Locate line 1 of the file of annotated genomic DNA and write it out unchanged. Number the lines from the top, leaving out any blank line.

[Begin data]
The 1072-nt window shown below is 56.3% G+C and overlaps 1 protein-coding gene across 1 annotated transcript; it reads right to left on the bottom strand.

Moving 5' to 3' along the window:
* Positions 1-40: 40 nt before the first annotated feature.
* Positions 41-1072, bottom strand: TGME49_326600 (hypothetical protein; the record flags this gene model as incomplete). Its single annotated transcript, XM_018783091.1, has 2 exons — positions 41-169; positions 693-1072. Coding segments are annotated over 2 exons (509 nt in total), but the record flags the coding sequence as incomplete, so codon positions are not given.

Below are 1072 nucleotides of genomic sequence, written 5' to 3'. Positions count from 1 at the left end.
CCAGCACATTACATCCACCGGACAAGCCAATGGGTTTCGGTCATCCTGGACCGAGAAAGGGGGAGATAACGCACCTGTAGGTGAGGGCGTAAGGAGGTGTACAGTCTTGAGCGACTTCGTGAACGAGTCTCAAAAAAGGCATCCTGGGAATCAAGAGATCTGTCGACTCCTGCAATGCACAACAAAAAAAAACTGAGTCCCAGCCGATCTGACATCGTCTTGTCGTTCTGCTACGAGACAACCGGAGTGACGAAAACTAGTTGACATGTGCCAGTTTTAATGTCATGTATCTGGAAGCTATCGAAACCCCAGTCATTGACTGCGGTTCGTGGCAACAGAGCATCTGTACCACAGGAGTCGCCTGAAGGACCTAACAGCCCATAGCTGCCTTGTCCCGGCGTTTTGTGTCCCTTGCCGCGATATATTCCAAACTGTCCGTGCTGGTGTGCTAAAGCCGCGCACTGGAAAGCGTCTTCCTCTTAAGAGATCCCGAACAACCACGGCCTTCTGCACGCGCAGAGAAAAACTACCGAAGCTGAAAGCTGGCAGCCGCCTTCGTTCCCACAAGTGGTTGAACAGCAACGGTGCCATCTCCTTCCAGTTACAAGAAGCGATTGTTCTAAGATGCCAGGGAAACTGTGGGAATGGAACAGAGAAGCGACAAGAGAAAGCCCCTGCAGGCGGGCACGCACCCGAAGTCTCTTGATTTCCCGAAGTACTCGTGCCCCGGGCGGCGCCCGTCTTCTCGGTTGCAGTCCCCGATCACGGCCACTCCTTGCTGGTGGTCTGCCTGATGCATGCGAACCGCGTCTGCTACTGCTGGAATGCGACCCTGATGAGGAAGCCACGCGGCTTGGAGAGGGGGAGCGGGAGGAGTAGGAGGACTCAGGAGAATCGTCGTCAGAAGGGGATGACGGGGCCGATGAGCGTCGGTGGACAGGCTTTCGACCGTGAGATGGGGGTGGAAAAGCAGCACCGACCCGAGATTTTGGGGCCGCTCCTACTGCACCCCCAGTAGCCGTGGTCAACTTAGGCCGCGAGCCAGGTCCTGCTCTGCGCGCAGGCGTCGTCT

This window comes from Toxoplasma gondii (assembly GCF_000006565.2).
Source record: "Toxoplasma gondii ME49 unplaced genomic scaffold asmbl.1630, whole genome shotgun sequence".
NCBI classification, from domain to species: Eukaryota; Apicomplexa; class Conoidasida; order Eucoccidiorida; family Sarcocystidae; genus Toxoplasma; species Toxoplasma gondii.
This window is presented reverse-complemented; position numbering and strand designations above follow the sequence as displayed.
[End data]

The 1072-nt window shown below is 56.3% G+C and overlaps 1 protein-coding gene across 1 annotated transcript; it reads right to left on the bottom strand.